Dr. Greg Gulbransen tells the painful story of his son's death for one reason — he doesn't want other parents to make the same tragic mistake he did.
Gulbransen, a Long Island pediatrician, accidentally backed over his 2-year-old son, Cameron, with his SUV in his driveway in October 2002. The little boy died.
"Never saw him," said Gulbransen. "Never had a chance of seeing him. Apparently he had gotten out of the house, opened up both doors and got out to the driveway. I rode right over him."
Now he wants other parents to know about how potentially dangerous the driver's blind spot is when children are in the area, and motorists are backing up.
"I backed over my own child. And I did it. And the only reason why I want to talk about it is because I don't want someone else to back over their child," he said. "Because it's going to happen again."
At Least 60 Similar Deaths
There were four accidental deaths involving back overs during the month of December alone. A 23-month-old boy was backed over in South Bend, Ind. Then another child was seriously injured after being backed over by a mini-van in the Boston area.
Those tragic accidents were followed by a deadly one near El Paso, Texas, where a father accidentally hit and killed his 20-month-old son while backing up his pick-up. A 4-year-old girl was also killed near St Louis under nearly identical circumstances.
"It doesn't get much worse than this as far as incidents that we deal with, and I can only imagine what they're going through," said Granite City, Mo., Police Chief Dave Rebhausen.
Janette Fennell, an auto safety advocate and mother, has seen such accidents again and again. The government does not track such accidents but Fennell does, from her home in Kansas City, Kan., as founder and president of Kids & Cars. She says at least 61 children have been killed this year in blind spot, back-over accidents.
"I mean this is very, very serious and little kids do not have to die this way," Fennell said.
Fennell calls the back-over accidents "the Bye Bye Syndrome" because the accidents often occur when a child unexpectedly darts out to say goodbye. The blind spot tragedies are compounded by the fact that the driver is often the child's own parent.
"These are not bad parents," Fennell said. "These are not people that don't care and love their children; but kids are very unpredictable."
What's more, Fennell believes the blind spot problem is growing, right along with the size of some vehicles.
Big Vehicles, Big Blind Spots
"Everyone is driving the mini-van, the SUV, the pickup truck, the crossover — and they're higher, they're bigger and you can't see behind them," Fennell said.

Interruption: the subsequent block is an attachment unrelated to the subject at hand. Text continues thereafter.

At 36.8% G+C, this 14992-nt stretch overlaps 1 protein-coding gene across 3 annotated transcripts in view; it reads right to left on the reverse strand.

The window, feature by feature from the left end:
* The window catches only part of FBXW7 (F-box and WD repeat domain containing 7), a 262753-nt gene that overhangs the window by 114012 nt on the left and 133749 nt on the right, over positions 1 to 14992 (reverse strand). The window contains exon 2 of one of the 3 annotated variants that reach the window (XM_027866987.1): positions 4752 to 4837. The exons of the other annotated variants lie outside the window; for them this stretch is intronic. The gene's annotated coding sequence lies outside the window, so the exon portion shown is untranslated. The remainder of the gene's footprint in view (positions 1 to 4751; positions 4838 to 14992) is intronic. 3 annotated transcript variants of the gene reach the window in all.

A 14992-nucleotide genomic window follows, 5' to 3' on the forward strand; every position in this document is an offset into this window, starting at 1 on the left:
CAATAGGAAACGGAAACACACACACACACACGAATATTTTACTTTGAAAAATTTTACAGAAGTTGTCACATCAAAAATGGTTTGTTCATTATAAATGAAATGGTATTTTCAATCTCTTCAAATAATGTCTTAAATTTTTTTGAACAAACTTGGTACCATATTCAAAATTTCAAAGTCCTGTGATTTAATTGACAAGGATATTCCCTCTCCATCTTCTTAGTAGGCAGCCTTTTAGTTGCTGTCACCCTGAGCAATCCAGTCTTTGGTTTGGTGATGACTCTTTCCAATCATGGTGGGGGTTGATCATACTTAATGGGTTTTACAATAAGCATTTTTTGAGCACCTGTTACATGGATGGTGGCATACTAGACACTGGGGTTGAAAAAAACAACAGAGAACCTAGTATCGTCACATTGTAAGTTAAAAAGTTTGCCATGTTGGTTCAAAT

David Champion of Consumer Reports magazine agrees size matters in back-over accidents.
"The larger the vehicle, the bigger the blind spot," Champion said. "It also changes for the height of the person, the smaller the person, the bigger the blind spot around the vehicle."
Consumer Reports has begun measuring the blind spot on vehicles they test drive. They demonstrated for Good Morning America how difficult it would be for a short driver to see a traffic cone — the height of a toddler — when that driver sat behind the wheel of four different vehicles, chosen at random.
The Consumer Reports demonstration revealed a yellow danger zone for a small child, as a result of blind spots that drivers would encounter while backing up in the vehicles.
"Some of the vehicles that we've measured have huge blind spots behind them, much more than we'd ever thought," Champion said.
The ABC affiliate in Boston, WCVB, ran a similar experiment, demonstrating that not one child, but a whopping 17, were not visible when standing in the blind spot of one vehicle.
High-Tech Fixes on the Market
Safety advocates say one way to prevent such accidents is to get out of your car and look behind it before pulling out, and be aware as you back up that you do have a blind spot.
Automakers may already have the technology to address the rear view blind spot problem. For example, the 2003 Acura MDX provides a fisheye camera that allows drivers to see what is going on behind their vehicles. Currently, the technology is only available in a few high-dollar vehicles.
Cameras or radar-type warning devices are becoming more widely available as options from car makers or from after-market companies. They do cost from a few hundred dollars up to nearly $1,000.
Rep. Peter King, R-N.Y., is planning to introduce legislation this week that would require the government to start keeping track of non-traffic non crash incidents, such as driveway back-over accidents.
The bill would also require auto regulators to evaluate new technologies such as rearview cameras and sensors that may help prevent these accidents.
Since the loss of his son, Gulbransen has installed a rearview camera on his SUV, and has made it his mission to warn parents — and anyone else who will listen — about the dangers of blind spots.
"I'm doing this for Cameron," Gulbransen said. "I'm doing this for all the Camerons that are out there. Just learn from what happened here. It's so devastating, yet it's simple to fix."
To find out more about child safety around cars, go to www.kidsandcars.org